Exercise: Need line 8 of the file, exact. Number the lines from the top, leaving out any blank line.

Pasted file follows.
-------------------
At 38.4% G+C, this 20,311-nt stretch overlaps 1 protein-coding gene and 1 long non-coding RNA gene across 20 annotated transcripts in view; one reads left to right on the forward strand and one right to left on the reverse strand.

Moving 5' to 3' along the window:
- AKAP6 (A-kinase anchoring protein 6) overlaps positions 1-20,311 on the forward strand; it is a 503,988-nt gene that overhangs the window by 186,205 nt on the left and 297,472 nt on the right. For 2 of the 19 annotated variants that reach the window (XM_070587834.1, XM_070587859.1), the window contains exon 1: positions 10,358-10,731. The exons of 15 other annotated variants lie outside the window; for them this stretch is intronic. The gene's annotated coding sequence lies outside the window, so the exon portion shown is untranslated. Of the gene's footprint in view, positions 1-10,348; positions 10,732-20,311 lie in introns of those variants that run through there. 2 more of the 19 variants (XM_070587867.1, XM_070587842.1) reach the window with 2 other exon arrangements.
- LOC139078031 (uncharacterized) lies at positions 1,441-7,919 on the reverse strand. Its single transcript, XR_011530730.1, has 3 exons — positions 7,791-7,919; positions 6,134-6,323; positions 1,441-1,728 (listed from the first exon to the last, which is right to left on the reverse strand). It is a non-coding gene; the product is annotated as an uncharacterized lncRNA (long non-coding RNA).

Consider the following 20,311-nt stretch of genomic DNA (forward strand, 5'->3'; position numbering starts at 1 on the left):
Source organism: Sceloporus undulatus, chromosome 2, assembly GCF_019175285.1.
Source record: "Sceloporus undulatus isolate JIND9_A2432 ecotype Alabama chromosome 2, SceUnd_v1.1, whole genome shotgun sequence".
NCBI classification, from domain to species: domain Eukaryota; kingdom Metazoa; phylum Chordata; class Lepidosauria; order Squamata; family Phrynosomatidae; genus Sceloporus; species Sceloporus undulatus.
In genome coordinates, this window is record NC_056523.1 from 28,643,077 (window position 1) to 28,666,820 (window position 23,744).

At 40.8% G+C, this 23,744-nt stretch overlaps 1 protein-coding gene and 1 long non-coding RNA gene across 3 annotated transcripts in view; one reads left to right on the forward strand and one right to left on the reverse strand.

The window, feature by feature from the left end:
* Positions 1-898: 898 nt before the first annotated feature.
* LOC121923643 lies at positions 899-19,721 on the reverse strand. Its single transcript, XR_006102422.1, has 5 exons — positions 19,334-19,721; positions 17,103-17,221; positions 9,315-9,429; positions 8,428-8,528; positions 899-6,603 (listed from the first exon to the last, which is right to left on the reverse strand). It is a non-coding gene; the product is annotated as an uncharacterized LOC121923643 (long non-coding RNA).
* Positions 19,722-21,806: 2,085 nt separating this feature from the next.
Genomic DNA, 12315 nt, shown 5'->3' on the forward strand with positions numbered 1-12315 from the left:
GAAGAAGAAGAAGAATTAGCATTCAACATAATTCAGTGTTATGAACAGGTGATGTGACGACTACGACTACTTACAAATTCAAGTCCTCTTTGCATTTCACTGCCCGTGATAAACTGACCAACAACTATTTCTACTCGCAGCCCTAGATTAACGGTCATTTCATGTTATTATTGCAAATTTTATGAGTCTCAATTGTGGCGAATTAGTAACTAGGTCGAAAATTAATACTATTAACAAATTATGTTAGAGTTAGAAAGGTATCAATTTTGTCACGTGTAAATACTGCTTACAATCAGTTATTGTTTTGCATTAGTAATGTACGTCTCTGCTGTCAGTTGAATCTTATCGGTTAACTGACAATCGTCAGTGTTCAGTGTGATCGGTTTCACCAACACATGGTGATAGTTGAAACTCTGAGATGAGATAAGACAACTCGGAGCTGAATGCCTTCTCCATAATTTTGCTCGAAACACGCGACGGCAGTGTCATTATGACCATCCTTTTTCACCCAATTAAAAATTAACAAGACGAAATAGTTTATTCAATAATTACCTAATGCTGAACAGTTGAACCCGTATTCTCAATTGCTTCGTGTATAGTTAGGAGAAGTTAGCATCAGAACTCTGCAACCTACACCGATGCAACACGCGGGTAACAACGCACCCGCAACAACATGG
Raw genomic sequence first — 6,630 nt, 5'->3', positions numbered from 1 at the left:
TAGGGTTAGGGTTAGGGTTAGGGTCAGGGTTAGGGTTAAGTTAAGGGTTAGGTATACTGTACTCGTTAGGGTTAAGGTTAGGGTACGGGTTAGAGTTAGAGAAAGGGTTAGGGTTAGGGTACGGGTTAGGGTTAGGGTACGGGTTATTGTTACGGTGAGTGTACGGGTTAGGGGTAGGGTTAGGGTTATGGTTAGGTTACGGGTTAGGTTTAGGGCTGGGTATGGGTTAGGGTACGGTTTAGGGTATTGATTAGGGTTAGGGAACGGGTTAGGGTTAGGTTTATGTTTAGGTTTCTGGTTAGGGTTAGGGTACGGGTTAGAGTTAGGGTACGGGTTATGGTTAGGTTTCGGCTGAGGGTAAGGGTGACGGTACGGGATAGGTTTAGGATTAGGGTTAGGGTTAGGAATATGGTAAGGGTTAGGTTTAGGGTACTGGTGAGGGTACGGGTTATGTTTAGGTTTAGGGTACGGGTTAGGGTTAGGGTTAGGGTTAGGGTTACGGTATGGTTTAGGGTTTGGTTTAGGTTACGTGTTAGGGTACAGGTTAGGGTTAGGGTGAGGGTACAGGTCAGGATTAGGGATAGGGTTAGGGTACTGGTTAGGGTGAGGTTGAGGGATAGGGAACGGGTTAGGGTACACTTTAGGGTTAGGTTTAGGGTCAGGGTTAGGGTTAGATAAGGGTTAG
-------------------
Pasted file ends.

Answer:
NCBI classification, from domain to species: domain Eukaryota; kingdom Metazoa; phylum Chordata; class Lepidosauria; order Squamata; family Phrynosomatidae; genus Sceloporus; species Sceloporus undulatus.